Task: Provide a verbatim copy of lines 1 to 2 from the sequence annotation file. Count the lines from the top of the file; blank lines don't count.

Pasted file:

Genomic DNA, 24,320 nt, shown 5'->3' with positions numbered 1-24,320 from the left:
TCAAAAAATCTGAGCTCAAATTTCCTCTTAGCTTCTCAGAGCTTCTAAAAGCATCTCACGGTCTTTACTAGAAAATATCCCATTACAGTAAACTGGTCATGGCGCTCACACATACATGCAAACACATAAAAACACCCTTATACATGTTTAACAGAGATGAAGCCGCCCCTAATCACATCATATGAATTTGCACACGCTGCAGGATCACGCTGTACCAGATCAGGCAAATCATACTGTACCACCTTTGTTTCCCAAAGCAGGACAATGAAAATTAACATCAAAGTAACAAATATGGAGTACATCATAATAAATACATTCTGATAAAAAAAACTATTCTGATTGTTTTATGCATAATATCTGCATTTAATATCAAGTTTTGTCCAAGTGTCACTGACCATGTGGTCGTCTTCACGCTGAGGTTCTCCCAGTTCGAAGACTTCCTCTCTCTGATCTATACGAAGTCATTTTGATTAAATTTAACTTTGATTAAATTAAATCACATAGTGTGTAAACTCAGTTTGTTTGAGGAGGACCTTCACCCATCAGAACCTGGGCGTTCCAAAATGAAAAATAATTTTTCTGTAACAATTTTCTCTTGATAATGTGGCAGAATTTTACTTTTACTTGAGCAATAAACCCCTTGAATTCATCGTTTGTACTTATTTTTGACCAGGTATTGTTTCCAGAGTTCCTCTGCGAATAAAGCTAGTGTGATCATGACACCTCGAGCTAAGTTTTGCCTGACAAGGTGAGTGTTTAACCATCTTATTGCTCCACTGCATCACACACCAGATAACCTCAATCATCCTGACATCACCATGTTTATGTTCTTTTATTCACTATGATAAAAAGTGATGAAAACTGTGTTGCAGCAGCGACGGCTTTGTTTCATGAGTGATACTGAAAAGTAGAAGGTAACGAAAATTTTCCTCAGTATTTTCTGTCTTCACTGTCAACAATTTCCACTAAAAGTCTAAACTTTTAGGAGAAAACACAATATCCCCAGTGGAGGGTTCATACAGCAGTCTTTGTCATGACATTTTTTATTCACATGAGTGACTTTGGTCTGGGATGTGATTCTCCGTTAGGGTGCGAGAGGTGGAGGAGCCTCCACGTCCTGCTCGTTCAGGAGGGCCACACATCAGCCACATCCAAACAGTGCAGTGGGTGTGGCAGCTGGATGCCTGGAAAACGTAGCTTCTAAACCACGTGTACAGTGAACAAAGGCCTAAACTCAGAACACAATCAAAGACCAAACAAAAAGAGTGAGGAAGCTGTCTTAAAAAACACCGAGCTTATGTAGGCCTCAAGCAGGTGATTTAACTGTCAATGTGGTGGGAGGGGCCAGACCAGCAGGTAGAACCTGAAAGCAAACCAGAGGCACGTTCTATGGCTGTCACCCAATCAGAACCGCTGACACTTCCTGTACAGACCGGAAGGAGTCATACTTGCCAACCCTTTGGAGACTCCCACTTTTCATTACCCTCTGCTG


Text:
Genomic DNA, 24,320 nt, shown 5'->3' with positions numbered 1-24,320 from the left:
TCAAAAAATCTGAGCTCAAATTTCCTCTTAGCTTCTCAGAGCTTCTAAAAGCATCTCACGGTCTTTACTAGAAAATATCCCATTACAGTAAACTGGTCATGGCGCTCACACATACATGCAAACACATAAAAACACCCTTATACATGTTTAACAGAGATGAAGCCGCCCCTAATCACATCATATGAATTTGCACACGCTGCAGGATCACGCTGTACCAGATCAGGCAAATCATACTGTACCACCTTTGTTTCCCAAAGCAGGACAATGAAAATTAACATCAAAGTAACAAATATGGAGTACATCATAATAAATACATTCTGATAAAAAAAACTATTCTGATTGTTTTATGCATAATATCTGCATTTAATATCAAGTTTTGTCCAAGTGTCACTGACCATGTGGTCGTCTTCACGCTGAGGTTCTCCCAGTTCGAAGACTTCCTCTCTCTGATCTATACGAAGTCATTTTGATTAAATTTAACTTTGATTAAATTAAATCACATAGTGTGTAAACTCAGTTTGTTTGAGGAGGACCTTCACCCATCAGAACCTGGGCGTTCCAAAATGAAAAATAATTTTTCTGTAACAATTTTCTCTTGATAATGTGGCAGAATTTTACTTTTACTTGAGCAATAAACCCCTTGAATTCATCGTTTGTACTTATTTTTGACCAGGTATTGTTTCCAGAGTTCCTCTGCGAATAAAGCTAGTGTGATCATGACACCTCGAGCTAAGTTTTGCCTGACAAGGTGAGTGTTTAACCATCTTATTGCTCCACTGCATCACACACCAGATAACCTCAATCATCCTGACATCACCATGTTTATGTTCTTTTATTCACTATGATAAAAAGTGATGAAAACTGTGTTGCAGCAGCGACGGCTTTGTTTCATGAGTGATACTGAAAAGTAGAAGGTAACGAAAATTTTCCTCAGTATTTTCTGTCTTCACTGTCAACAATTTCCACTAAAAGTCTAAACTTTTAGGAGAAAACACAATATCCCCAGTGGAGGGTTCATACAGCAGTCTTTGTCATGACATTTTTTATTCACATGAGTGACTTTGGTCTGGGATGTGATTCTCCGTTAGGGTGCGAGAGGTGGAGGAGCCTCCACGTCCTGCTCGTTCAGGAGGGCCACACATCAGCCACATCCAAACAGTGCAGTGGGTGTGGCAGCTGGATGCCTGGAAAACGTAGCTTCTAAACCACGTGTACAGTGAACAAAGGCCTAAACTCAGAACACAATCAAAGACCAAACAAAAAGAGTGAGGAAGCTGTCTTAAAAAACACCGAGCTTATGTAGGCCTCAAGCAGGTGATTTAACTGTCAATGTGGTGGGAGGGGCCAGACCAGCAGGTAGAACCTGAAAGCAAACCAGAGGCACGTTCTATGGCTGTCACCCAATCAGAACCGCTGACACTTCCTGTACAGACCGGAAGGAGTCATACTTGCCAACCCTTTGGAGACTCCCACTTTTCATTACCCTCTGCTG